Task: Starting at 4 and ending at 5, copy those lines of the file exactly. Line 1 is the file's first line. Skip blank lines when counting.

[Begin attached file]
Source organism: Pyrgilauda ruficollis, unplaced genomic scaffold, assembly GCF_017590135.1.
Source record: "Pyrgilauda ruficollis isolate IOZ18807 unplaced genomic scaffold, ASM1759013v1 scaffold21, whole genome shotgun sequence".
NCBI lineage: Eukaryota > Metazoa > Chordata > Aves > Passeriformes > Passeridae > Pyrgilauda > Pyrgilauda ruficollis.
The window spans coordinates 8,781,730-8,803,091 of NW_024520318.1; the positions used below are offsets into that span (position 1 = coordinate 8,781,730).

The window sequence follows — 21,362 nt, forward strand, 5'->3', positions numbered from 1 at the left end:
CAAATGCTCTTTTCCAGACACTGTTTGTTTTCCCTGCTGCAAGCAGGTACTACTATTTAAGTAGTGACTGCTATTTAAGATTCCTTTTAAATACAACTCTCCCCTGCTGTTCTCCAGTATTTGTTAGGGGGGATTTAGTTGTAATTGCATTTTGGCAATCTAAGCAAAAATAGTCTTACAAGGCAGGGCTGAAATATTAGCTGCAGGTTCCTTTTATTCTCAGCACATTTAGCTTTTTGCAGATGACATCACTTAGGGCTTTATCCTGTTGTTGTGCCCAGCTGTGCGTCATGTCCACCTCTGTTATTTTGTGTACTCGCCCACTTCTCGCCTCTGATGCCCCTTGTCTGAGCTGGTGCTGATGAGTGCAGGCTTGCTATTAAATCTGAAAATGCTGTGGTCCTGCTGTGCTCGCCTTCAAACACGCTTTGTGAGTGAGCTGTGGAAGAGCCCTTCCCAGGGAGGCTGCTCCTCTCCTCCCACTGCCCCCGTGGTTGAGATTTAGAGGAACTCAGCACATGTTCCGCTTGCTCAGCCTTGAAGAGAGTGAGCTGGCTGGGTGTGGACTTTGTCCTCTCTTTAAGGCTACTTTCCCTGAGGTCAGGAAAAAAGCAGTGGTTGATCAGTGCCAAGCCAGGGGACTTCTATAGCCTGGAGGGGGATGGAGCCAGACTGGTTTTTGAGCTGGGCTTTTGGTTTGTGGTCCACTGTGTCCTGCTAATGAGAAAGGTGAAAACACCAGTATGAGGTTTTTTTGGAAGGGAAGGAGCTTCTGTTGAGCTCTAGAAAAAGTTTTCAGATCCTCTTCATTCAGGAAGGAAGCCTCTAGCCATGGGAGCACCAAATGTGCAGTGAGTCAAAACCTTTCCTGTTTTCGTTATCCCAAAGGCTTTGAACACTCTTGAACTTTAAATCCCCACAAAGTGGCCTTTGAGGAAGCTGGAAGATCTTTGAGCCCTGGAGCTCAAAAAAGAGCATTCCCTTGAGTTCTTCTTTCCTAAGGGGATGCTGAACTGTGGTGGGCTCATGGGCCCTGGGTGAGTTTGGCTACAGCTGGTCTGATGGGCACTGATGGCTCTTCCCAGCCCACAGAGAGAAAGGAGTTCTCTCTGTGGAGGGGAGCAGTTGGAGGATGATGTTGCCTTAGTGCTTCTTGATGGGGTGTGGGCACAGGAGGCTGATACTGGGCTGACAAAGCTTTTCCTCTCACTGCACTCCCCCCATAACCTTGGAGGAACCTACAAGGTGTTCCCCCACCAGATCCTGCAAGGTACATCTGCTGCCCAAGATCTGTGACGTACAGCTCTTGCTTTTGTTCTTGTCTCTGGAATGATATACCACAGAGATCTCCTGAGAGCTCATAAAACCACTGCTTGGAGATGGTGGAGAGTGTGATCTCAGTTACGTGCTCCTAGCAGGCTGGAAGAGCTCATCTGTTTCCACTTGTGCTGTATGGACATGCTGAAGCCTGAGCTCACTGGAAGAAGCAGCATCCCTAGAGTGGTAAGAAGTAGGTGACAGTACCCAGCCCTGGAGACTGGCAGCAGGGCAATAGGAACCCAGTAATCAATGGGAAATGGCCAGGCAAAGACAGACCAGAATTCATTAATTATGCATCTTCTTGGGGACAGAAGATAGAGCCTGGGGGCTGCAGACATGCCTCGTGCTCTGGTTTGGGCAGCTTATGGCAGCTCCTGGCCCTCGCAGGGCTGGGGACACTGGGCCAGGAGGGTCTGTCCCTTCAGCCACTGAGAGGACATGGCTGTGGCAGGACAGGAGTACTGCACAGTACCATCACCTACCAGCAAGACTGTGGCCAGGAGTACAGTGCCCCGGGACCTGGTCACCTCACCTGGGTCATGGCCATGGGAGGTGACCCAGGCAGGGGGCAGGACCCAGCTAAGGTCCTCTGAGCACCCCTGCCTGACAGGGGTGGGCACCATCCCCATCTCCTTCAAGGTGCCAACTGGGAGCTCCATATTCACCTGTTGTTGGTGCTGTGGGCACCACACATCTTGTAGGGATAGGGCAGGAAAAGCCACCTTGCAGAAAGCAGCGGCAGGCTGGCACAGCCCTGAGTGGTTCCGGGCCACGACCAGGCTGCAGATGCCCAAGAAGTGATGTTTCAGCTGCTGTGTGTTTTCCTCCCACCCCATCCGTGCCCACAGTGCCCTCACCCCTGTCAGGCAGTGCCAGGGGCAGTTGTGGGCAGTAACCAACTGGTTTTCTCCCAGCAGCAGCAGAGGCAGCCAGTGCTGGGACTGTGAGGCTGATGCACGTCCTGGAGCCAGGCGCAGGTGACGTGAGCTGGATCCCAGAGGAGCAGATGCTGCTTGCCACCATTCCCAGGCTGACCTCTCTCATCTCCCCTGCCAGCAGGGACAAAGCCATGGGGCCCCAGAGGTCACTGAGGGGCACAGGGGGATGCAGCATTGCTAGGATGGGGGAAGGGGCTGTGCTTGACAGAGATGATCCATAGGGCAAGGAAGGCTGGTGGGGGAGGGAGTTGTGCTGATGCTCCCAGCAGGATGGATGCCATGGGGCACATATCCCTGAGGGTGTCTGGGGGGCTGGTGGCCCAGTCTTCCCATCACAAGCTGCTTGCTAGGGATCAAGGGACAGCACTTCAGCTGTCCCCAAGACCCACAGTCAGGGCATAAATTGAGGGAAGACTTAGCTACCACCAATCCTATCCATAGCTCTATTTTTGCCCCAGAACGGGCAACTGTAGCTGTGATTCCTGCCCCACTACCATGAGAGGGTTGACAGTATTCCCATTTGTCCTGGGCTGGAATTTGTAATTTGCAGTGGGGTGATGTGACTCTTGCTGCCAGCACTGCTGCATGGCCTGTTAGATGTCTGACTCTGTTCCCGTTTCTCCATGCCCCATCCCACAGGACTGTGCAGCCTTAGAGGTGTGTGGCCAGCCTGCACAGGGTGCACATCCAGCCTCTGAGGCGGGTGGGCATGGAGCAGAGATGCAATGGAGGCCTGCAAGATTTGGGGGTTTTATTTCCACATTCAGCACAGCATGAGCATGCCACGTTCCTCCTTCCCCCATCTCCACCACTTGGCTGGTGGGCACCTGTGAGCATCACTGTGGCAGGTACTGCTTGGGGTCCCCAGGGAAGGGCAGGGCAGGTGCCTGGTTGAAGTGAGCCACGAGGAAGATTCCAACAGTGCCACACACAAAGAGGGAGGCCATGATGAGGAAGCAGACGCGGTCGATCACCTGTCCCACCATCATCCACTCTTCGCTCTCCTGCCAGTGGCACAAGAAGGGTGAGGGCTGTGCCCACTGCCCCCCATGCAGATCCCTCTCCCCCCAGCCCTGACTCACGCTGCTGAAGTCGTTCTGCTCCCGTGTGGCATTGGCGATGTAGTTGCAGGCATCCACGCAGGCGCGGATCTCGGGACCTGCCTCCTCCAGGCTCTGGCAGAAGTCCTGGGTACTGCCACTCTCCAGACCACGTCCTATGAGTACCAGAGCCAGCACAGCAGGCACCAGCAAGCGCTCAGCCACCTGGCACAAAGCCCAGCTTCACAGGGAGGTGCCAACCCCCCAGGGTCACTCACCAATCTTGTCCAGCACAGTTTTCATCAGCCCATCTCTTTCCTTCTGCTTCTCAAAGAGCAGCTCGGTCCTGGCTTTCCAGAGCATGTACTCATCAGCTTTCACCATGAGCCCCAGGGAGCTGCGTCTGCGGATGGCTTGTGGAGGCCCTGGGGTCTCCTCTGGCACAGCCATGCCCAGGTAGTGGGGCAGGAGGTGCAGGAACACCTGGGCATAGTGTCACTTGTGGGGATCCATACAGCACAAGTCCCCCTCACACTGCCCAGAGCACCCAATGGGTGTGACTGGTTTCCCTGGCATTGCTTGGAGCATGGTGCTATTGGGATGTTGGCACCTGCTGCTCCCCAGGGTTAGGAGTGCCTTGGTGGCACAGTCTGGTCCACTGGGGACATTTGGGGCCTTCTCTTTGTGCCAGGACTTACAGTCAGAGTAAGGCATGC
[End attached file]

The window spans coordinates 8,781,730-8,803,091 of NW_024520318.1; the positions used below are offsets into that span (position 1 = coordinate 8,781,730).

The window sequence follows — 21,362 nt, forward strand, 5'->3', positions numbered from 1 at the left end: